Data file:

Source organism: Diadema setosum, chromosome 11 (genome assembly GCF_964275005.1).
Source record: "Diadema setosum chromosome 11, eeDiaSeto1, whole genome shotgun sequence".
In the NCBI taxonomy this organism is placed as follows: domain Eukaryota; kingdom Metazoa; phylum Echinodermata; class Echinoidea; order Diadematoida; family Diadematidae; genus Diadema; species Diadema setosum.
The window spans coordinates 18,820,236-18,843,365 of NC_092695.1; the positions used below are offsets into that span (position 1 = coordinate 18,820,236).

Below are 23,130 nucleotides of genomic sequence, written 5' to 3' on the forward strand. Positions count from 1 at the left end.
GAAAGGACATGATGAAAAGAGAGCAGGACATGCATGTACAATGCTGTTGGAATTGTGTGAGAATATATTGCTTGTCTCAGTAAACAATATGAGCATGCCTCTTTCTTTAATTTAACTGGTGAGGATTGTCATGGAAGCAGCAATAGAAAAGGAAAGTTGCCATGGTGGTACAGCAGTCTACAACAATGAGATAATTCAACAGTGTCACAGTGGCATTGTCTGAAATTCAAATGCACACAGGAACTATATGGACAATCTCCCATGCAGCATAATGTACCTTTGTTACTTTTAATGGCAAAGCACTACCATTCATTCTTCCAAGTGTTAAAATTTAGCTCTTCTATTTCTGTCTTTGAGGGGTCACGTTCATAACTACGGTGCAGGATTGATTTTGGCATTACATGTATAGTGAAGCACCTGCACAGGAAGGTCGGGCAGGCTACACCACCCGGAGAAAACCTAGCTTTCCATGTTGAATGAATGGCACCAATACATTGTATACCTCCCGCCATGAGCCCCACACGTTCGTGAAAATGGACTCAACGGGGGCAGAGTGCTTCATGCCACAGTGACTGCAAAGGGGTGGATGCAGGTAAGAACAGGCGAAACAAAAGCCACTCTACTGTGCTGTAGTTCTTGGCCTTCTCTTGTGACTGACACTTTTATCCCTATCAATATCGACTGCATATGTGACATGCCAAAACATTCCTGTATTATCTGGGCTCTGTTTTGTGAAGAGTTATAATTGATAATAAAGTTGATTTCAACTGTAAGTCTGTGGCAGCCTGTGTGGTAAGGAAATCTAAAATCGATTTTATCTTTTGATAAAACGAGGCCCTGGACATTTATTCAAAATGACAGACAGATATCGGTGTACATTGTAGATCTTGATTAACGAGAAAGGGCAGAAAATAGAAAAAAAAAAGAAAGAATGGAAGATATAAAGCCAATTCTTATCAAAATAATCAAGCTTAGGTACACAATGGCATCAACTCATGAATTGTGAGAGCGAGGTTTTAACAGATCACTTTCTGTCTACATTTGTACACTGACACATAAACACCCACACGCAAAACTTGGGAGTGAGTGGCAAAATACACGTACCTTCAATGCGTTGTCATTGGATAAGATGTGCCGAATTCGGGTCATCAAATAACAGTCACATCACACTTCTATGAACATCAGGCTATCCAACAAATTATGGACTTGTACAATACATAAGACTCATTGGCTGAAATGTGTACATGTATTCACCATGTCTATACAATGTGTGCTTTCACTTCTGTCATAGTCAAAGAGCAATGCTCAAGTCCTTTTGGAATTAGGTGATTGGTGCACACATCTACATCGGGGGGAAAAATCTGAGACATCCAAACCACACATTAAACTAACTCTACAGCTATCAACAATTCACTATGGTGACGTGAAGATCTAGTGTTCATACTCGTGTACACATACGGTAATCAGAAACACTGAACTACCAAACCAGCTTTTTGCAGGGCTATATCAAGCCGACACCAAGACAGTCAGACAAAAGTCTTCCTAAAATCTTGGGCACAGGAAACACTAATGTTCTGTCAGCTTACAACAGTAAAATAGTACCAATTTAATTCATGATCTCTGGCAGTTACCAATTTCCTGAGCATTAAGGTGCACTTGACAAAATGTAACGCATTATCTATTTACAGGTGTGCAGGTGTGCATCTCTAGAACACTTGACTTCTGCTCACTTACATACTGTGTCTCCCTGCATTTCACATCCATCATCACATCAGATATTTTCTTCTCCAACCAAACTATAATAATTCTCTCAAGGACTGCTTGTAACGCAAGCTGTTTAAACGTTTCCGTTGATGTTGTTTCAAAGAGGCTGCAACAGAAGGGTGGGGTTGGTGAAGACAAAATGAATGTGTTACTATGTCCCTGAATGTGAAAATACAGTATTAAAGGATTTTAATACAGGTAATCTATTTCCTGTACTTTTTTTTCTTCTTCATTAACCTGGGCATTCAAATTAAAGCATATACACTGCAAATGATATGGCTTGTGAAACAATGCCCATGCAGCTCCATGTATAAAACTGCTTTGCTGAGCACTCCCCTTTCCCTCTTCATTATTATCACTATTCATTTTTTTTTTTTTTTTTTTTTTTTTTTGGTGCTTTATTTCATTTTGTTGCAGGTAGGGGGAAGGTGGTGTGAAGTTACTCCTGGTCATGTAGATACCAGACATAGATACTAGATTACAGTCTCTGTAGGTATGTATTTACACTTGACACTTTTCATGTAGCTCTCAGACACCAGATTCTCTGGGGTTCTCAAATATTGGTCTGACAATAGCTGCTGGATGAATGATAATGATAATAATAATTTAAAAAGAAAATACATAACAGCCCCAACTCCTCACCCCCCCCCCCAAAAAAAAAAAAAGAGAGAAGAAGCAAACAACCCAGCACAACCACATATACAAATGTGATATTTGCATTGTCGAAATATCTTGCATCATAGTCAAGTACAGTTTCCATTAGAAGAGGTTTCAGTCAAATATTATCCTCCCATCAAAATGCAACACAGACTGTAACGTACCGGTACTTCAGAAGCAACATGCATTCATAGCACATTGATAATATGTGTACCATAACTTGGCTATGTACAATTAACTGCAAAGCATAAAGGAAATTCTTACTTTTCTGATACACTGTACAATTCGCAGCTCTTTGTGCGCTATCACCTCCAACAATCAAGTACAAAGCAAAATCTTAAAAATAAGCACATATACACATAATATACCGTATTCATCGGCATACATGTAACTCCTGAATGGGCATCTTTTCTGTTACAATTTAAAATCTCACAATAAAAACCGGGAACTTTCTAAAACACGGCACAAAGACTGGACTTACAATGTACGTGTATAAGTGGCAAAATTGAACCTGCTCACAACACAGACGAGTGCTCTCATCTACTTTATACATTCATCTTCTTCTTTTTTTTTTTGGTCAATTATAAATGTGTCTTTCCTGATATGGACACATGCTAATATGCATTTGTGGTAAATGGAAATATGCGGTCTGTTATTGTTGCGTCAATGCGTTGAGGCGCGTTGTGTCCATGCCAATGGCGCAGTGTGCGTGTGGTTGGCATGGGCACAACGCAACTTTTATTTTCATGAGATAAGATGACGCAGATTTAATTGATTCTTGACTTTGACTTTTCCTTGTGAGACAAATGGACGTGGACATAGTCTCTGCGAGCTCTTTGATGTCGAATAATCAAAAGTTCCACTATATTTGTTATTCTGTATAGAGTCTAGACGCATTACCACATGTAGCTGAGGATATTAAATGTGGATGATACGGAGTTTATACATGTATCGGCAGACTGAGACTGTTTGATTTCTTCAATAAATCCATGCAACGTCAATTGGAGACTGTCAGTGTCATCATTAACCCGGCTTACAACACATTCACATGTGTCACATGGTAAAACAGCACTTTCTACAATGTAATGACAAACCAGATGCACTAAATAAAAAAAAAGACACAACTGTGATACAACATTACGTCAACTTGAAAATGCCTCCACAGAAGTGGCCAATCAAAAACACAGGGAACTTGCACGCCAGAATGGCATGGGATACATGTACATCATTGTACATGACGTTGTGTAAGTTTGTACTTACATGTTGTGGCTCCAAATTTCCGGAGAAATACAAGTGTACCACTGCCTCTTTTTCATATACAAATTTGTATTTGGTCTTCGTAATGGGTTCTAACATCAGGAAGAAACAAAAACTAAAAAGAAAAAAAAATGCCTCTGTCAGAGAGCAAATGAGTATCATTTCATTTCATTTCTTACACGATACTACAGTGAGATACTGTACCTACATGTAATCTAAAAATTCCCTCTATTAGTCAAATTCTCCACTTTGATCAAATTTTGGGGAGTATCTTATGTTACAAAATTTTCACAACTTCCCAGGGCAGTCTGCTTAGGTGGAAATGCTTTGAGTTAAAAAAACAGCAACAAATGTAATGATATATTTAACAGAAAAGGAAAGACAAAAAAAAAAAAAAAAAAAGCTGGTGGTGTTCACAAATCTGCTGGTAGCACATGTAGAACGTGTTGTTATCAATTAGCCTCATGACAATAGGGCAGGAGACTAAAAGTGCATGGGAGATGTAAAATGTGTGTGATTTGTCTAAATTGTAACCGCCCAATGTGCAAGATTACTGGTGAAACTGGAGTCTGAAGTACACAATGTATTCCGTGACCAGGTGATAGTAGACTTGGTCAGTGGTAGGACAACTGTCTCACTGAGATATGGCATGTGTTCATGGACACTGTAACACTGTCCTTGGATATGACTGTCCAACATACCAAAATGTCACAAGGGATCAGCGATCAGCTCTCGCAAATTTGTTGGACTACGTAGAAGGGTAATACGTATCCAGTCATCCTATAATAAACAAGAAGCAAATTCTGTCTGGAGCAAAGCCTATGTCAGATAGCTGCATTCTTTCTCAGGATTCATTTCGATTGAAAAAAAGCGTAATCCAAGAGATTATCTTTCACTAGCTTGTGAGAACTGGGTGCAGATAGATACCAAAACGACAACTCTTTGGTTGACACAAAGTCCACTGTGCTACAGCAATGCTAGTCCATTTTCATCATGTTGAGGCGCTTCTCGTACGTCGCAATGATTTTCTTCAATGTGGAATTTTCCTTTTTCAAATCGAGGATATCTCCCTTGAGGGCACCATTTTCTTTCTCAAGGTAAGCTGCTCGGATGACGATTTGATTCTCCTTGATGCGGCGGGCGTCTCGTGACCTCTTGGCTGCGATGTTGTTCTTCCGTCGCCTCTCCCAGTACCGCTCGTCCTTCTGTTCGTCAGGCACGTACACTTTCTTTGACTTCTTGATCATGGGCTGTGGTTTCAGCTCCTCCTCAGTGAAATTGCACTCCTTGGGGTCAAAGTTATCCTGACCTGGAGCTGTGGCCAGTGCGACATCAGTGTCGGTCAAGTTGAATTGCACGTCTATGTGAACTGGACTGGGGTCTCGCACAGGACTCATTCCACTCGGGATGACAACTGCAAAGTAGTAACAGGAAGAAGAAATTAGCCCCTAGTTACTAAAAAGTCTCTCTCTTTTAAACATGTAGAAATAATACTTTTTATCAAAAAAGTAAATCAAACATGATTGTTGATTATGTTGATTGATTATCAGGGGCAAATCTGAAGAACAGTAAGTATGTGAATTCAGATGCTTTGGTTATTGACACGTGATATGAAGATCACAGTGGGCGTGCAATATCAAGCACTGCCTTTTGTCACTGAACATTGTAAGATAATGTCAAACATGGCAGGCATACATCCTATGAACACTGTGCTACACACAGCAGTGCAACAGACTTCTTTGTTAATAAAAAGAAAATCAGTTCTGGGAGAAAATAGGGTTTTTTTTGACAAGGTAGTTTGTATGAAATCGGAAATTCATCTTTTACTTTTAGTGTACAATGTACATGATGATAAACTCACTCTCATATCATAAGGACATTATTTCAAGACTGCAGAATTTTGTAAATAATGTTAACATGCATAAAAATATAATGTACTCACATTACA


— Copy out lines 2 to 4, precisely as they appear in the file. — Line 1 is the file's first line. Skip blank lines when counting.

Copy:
Source record: "Diadema setosum chromosome 11, eeDiaSeto1, whole genome shotgun sequence".
In the NCBI taxonomy this organism is placed as follows: domain Eukaryota; kingdom Metazoa; phylum Echinodermata; class Echinoidea; order Diadematoida; family Diadematidae; genus Diadema; species Diadema setosum.
The window spans coordinates 18,820,236-18,843,365 of NC_092695.1; the positions used below are offsets into that span (position 1 = coordinate 18,820,236).